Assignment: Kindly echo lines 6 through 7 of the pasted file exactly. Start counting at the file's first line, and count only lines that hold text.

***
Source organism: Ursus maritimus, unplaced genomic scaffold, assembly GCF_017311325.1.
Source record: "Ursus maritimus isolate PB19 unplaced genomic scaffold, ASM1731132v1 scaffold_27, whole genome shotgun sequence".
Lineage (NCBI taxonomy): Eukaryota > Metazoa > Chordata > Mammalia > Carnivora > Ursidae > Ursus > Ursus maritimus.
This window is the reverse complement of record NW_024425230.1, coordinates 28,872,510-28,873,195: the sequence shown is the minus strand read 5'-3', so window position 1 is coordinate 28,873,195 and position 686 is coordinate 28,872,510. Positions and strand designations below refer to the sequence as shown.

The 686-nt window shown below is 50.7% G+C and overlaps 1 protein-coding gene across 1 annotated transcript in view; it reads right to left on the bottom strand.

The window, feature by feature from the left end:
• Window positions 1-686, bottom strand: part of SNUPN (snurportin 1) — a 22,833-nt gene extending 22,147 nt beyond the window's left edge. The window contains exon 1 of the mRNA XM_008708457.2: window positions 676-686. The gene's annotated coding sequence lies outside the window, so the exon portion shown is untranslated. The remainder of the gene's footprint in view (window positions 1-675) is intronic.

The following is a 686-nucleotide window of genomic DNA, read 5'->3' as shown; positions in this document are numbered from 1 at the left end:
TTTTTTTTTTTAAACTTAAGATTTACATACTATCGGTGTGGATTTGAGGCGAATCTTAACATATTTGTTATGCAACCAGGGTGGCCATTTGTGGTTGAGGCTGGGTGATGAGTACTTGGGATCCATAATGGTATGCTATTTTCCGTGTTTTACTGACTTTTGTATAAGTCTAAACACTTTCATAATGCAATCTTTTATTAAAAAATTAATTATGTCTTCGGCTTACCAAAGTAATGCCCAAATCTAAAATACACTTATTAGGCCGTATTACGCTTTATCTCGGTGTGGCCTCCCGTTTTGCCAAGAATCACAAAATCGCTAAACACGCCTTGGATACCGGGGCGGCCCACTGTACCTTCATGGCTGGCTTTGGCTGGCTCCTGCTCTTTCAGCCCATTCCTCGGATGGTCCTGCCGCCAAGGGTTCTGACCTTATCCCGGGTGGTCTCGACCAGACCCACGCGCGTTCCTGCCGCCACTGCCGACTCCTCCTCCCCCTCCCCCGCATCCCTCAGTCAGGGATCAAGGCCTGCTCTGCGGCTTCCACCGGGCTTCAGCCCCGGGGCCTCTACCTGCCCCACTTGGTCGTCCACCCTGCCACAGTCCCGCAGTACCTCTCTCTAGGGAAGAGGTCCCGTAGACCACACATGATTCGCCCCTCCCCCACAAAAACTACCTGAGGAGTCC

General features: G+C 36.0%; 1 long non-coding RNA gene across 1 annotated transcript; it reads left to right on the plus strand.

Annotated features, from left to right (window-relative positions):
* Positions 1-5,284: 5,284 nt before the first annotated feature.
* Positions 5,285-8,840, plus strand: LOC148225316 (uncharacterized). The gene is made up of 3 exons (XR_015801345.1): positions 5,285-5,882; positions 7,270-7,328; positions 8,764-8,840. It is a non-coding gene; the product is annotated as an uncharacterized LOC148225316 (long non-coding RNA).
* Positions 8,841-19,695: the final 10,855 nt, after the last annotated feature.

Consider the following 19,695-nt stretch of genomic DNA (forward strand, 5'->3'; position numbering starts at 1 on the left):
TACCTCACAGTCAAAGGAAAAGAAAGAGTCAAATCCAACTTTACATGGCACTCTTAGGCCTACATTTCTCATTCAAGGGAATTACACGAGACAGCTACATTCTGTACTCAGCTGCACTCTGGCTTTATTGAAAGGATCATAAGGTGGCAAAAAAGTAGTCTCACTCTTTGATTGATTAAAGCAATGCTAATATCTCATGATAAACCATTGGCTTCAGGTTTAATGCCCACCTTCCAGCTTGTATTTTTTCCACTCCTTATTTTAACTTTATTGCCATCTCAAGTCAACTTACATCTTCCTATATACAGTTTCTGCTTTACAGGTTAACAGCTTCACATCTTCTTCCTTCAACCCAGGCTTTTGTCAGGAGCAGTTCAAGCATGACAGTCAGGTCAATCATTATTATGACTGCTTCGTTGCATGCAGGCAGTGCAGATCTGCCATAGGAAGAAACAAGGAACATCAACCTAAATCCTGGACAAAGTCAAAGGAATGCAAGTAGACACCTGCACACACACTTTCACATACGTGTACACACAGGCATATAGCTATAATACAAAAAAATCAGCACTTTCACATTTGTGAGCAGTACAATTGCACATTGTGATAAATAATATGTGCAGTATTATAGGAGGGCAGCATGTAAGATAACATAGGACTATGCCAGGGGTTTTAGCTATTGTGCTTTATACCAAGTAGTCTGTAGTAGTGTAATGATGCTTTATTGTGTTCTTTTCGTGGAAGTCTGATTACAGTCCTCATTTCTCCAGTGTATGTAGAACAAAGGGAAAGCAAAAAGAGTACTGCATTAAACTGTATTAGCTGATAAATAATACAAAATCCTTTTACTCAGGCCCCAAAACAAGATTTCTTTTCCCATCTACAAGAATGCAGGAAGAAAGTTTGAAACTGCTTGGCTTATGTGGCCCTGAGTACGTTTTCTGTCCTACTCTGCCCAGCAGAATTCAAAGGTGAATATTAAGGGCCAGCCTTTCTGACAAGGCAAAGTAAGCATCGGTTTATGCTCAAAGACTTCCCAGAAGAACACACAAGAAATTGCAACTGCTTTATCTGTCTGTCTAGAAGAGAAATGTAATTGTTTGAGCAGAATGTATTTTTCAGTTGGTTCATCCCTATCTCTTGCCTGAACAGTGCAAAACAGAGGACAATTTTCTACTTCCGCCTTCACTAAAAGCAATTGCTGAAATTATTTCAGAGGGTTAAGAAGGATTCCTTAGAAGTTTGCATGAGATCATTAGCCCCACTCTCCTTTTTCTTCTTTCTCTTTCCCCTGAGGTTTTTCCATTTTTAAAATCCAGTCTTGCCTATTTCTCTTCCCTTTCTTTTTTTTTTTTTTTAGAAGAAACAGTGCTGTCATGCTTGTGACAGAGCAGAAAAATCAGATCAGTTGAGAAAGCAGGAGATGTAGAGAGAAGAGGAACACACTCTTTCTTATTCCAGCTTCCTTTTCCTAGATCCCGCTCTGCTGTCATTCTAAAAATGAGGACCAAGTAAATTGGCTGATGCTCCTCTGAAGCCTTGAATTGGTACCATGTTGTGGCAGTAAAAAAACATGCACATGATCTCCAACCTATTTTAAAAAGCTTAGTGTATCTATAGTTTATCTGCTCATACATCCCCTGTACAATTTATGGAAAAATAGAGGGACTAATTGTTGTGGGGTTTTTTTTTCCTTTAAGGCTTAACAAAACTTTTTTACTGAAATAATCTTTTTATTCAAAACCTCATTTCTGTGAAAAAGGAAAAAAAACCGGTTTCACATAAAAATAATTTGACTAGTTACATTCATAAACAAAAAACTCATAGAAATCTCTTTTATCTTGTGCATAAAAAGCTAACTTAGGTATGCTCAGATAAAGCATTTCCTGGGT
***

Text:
The window, feature by feature from the left end:
• Window positions 1-686, bottom strand: part of SNUPN (snurportin 1) — a 22,833-nt gene extending 22,147 nt beyond the window's left edge. The window contains exon 1 of the mRNA XM_008708457.2: window positions 676-686. The gene's annotated coding sequence lies outside the window, so the exon portion shown is untranslated. The remainder of the gene's footprint in view (window positions 1-675) is intronic.